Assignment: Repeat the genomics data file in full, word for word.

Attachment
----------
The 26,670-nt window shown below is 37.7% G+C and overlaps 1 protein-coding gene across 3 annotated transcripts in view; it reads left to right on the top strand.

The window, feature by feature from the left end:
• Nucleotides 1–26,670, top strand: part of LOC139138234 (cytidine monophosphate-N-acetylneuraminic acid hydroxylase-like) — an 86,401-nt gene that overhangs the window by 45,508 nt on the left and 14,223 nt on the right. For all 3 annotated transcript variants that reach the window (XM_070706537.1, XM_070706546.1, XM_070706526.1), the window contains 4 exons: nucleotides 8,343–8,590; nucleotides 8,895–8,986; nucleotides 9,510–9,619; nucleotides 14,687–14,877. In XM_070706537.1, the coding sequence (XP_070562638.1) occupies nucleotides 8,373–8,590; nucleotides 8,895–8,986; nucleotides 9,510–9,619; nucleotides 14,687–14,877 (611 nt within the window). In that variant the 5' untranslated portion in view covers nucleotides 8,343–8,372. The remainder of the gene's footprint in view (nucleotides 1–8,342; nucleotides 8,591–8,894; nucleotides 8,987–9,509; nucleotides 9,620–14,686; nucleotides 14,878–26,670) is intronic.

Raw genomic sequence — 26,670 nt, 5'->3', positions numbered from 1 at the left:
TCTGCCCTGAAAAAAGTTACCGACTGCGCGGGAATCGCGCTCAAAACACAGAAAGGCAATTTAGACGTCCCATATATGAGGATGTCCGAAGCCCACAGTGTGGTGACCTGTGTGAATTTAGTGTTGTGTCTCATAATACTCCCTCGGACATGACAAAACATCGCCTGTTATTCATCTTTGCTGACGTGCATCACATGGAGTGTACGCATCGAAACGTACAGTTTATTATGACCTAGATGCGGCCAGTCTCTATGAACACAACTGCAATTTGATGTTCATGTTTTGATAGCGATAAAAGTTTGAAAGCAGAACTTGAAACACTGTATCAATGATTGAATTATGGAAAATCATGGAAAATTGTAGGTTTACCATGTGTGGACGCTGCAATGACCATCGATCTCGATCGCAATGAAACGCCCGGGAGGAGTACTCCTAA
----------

The 26,670-nt window shown below is 37.7% G+C and overlaps 1 protein-coding gene across 3 annotated transcripts in view; it reads left to right on the top strand.

The window, feature by feature from the left end:
• Nucleotides 1–26,670, top strand: part of LOC139138234 (cytidine monophosphate-N-acetylneuraminic acid hydroxylase-like) — an 86,401-nt gene that overhangs the window by 45,508 nt on the left and 14,223 nt on the right. For all 3 annotated transcript variants that reach the window (XM_070706537.1, XM_070706546.1, XM_070706526.1), the window contains 4 exons: nucleotides 8,343–8,590; nucleotides 8,895–8,986; nucleotides 9,510–9,619; nucleotides 14,687–14,877. In XM_070706537.1, the coding sequence (XP_070562638.1) occupies nucleotides 8,373–8,590; nucleotides 8,895–8,986; nucleotides 9,510–9,619; nucleotides 14,687–14,877 (611 nt within the window). In that variant the 5' untranslated portion in view covers nucleotides 8,343–8,372. The remainder of the gene's footprint in view (nucleotides 1–8,342; nucleotides 8,591–8,894; nucleotides 8,987–9,509; nucleotides 9,620–14,686; nucleotides 14,878–26,670) is intronic.

Raw genomic sequence — 26,670 nt, 5'->3', positions numbered from 1 at the left:
TCTGCCCTGAAAAAAGTTACCGACTGCGCGGGAATCGCGCTCAAAACACAGAAAGGCAATTTAGACGTCCCATATATGAGGATGTCCGAAGCCCACAGTGTGGTGACCTGTGTGAATTTAGTGTTGTGTCTCATAATACTCCCTCGGACATGACAAAACATCGCCTGTTATTCATCTTTGCTGACGTGCATCACATGGAGTGTACGCATCGAAACGTACAGTTTATTATGACCTAGATGCGGCCAGTCTCTATGAACACAACTGCAATTTGATGTTCATGTTTTGATAGCGATAAAAGTTTGAAAGCAGAACTTGAAACACTGTATCAATGATTGAATTATGGAAAATCATGGAAAATTGTAGGTTTACCATGTGTGGACGCTGCAATGACCATCGATCTCGATCGCAATGAAACGCCCGGGAGGAGTACTCCTAA